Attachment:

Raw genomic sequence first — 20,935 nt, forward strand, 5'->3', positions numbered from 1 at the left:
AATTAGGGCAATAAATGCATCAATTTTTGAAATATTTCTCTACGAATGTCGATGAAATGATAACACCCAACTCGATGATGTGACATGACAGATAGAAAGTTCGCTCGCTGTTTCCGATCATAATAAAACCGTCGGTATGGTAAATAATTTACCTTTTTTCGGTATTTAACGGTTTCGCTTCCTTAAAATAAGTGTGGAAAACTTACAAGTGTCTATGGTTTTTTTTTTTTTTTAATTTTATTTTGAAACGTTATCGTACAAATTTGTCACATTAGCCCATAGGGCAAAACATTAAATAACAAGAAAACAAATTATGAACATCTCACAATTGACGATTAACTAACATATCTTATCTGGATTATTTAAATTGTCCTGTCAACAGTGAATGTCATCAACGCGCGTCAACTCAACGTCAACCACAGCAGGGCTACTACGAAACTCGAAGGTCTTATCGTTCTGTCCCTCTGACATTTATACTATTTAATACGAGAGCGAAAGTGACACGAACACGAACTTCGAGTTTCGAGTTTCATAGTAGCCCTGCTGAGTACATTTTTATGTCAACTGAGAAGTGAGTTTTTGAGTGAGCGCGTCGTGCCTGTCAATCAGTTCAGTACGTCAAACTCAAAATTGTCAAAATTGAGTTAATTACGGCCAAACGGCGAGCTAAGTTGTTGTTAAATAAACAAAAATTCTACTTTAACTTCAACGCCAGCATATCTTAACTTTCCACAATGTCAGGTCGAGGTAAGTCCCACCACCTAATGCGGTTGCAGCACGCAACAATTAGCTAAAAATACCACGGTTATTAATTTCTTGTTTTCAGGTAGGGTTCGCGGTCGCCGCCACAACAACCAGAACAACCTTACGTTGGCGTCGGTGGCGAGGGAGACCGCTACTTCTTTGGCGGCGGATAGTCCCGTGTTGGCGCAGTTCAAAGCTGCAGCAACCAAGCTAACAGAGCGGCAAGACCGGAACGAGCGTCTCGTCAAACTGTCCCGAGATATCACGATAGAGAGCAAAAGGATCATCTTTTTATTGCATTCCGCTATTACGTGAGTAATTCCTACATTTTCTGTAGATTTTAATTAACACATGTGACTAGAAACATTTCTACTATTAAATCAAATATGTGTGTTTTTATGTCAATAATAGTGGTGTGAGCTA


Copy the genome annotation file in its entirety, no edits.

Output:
Raw genomic sequence first — 20,935 nt, forward strand, 5'->3', positions numbered from 1 at the left:
AATTAGGGCAATAAATGCATCAATTTTTGAAATATTTCTCTACGAATGTCGATGAAATGATAACACCCAACTCGATGATGTGACATGACAGATAGAAAGTTCGCTCGCTGTTTCCGATCATAATAAAACCGTCGGTATGGTAAATAATTTACCTTTTTTCGGTATTTAACGGTTTCGCTTCCTTAAAATAAGTGTGGAAAACTTACAAGTGTCTATGGTTTTTTTTTTTTTTTAATTTTATTTTGAAACGTTATCGTACAAATTTGTCACATTAGCCCATAGGGCAAAACATTAAATAACAAGAAAACAAATTATGAACATCTCACAATTGACGATTAACTAACATATCTTATCTGGATTATTTAAATTGTCCTGTCAACAGTGAATGTCATCAACGCGCGTCAACTCAACGTCAACCACAGCAGGGCTACTACGAAACTCGAAGGTCTTATCGTTCTGTCCCTCTGACATTTATACTATTTAATACGAGAGCGAAAGTGACACGAACACGAACTTCGAGTTTCGAGTTTCATAGTAGCCCTGCTGAGTACATTTTTATGTCAACTGAGAAGTGAGTTTTTGAGTGAGCGCGTCGTGCCTGTCAATCAGTTCAGTACGTCAAACTCAAAATTGTCAAAATTGAGTTAATTACGGCCAAACGGCGAGCTAAGTTGTTGTTAAATAAACAAAAATTCTACTTTAACTTCAACGCCAGCATATCTTAACTTTCCACAATGTCAGGTCGAGGTAAGTCCCACCACCTAATGCGGTTGCAGCACGCAACAATTAGCTAAAAATACCACGGTTATTAATTTCTTGTTTTCAGGTAGGGTTCGCGGTCGCCGCCACAACAACCAGAACAACCTTACGTTGGCGTCGGTGGCGAGGGAGACCGCTACTTCTTTGGCGGCGGATAGTCCCGTGTTGGCGCAGTTCAAAGCTGCAGCAACCAAGCTAACAGAGCGGCAAGACCGGAACGAGCGTCTCGTCAAACTGTCCCGAGATATCACGATAGAGAGCAAAAGGATCATCTTTTTATTGCATTCCGCTATTACGTGAGTAATTCCTACATTTTCTGTAGATTTTAATTAACACATGTGACTAGAAACATTTCTACTATTAAATCAAATATGTGTGTTTTTATGTCAATAATAGTGGTGTGAGCTA